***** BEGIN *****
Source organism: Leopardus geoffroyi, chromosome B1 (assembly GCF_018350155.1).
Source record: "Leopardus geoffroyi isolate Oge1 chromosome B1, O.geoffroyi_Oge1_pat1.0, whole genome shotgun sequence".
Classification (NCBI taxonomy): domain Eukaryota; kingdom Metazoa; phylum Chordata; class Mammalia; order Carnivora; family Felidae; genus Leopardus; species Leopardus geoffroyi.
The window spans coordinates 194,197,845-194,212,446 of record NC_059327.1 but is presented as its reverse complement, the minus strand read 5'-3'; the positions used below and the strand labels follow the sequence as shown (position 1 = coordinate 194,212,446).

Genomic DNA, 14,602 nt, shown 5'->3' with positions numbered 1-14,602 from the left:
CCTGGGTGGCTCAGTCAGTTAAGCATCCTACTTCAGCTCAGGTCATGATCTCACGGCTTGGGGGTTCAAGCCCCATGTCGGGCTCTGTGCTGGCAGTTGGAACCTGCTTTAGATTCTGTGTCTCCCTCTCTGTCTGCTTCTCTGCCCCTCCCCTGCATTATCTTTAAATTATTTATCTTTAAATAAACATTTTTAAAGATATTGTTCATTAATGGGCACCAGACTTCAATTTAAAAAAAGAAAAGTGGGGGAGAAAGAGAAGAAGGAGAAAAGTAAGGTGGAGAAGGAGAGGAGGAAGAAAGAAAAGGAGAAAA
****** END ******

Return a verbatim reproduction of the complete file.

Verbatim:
Source organism: Leopardus geoffroyi, chromosome B1 (assembly GCF_018350155.1).
Source record: "Leopardus geoffroyi isolate Oge1 chromosome B1, O.geoffroyi_Oge1_pat1.0, whole genome shotgun sequence".
Classification (NCBI taxonomy): domain Eukaryota; kingdom Metazoa; phylum Chordata; class Mammalia; order Carnivora; family Felidae; genus Leopardus; species Leopardus geoffroyi.
The window spans coordinates 194,197,845-194,212,446 of record NC_059327.1 but is presented as its reverse complement, the minus strand read 5'-3'; the positions used below and the strand labels follow the sequence as shown (position 1 = coordinate 194,212,446).

Genomic DNA, 14,602 nt, shown 5'->3' with positions numbered 1-14,602 from the left:
CCTGGGTGGCTCAGTCAGTTAAGCATCCTACTTCAGCTCAGGTCATGATCTCACGGCTTGGGGGTTCAAGCCCCATGTCGGGCTCTGTGCTGGCAGTTGGAACCTGCTTTAGATTCTGTGTCTCCCTCTCTGTCTGCTTCTCTGCCCCTCCCCTGCATTATCTTTAAATTATTTATCTTTAAATAAACATTTTTAAAGATATTGTTCATTAATGGGCACCAGACTTCAATTTAAAAAAAGAAAAGTGGGGGAGAAAGAGAAGAAGGAGAAAAGTAAGGTGGAGAAGGAGAGGAGGAAGAAAGAAAAGGAGAAAA